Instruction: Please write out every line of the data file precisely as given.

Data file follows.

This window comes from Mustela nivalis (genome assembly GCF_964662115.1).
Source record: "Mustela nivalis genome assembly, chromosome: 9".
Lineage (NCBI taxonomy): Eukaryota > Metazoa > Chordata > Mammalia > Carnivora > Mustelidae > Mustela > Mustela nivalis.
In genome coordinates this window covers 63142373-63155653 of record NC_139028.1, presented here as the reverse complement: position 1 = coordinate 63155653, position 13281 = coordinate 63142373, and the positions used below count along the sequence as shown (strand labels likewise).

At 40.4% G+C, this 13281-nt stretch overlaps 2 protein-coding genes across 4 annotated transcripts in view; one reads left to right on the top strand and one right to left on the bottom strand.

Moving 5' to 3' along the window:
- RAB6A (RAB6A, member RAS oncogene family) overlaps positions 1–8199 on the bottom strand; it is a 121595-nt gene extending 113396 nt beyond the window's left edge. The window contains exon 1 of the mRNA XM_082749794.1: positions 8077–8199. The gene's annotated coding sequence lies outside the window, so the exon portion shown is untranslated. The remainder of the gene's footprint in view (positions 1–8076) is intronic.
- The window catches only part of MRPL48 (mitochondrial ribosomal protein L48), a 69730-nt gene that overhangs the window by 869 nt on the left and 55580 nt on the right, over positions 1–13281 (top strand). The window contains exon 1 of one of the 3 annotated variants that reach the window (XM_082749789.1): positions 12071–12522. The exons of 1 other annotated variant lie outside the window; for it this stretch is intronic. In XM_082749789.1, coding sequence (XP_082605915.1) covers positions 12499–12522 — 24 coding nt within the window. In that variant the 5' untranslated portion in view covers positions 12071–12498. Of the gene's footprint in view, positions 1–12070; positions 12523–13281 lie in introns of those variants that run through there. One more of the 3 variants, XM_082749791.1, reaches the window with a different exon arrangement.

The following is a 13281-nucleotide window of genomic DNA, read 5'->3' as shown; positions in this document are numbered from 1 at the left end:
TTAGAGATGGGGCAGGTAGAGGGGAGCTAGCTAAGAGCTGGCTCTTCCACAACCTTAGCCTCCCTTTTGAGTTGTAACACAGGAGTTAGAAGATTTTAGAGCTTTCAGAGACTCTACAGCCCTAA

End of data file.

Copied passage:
This window comes from Mustela nivalis (genome assembly GCF_964662115.1).
Source record: "Mustela nivalis genome assembly, chromosome: 9".
Lineage (NCBI taxonomy): Eukaryota > Metazoa > Chordata > Mammalia > Carnivora > Mustelidae > Mustela > Mustela nivalis.
In genome coordinates this window covers 63142373-63155653 of record NC_139028.1, presented here as the reverse complement: position 1 = coordinate 63155653, position 13281 = coordinate 63142373, and the positions used below count along the sequence as shown (strand labels likewise).

At 40.4% G+C, this 13281-nt stretch overlaps 2 protein-coding genes across 4 annotated transcripts in view; one reads left to right on the top strand and one right to left on the bottom strand.

Moving 5' to 3' along the window:
- RAB6A (RAB6A, member RAS oncogene family) overlaps positions 1–8199 on the bottom strand; it is a 121595-nt gene extending 113396 nt beyond the window's left edge. The window contains exon 1 of the mRNA XM_082749794.1: positions 8077–8199. The gene's annotated coding sequence lies outside the window, so the exon portion shown is untranslated. The remainder of the gene's footprint in view (positions 1–8076) is intronic.
- The window catches only part of MRPL48 (mitochondrial ribosomal protein L48), a 69730-nt gene that overhangs the window by 869 nt on the left and 55580 nt on the right, over positions 1–13281 (top strand). The window contains exon 1 of one of the 3 annotated variants that reach the window (XM_082749789.1): positions 12071–12522. The exons of 1 other annotated variant lie outside the window; for it this stretch is intronic. In XM_082749789.1, coding sequence (XP_082605915.1) covers positions 12499–12522 — 24 coding nt within the window. In that variant the 5' untranslated portion in view covers positions 12071–12498. Of the gene's footprint in view, positions 1–12070; positions 12523–13281 lie in introns of those variants that run through there. One more of the 3 variants, XM_082749791.1, reaches the window with a different exon arrangement.

The following is a 13281-nucleotide window of genomic DNA, read 5'->3' as shown; positions in this document are numbered from 1 at the left end:
TTAGAGATGGGGCAGGTAGAGGGGAGCTAGCTAAGAGCTGGCTCTTCCACAACCTTAGCCTCCCTTTTGAGTTGTAACACAGGAGTTAGAAGATTTTAGAGCTTTCAGAGACTCTACAGCCCTAA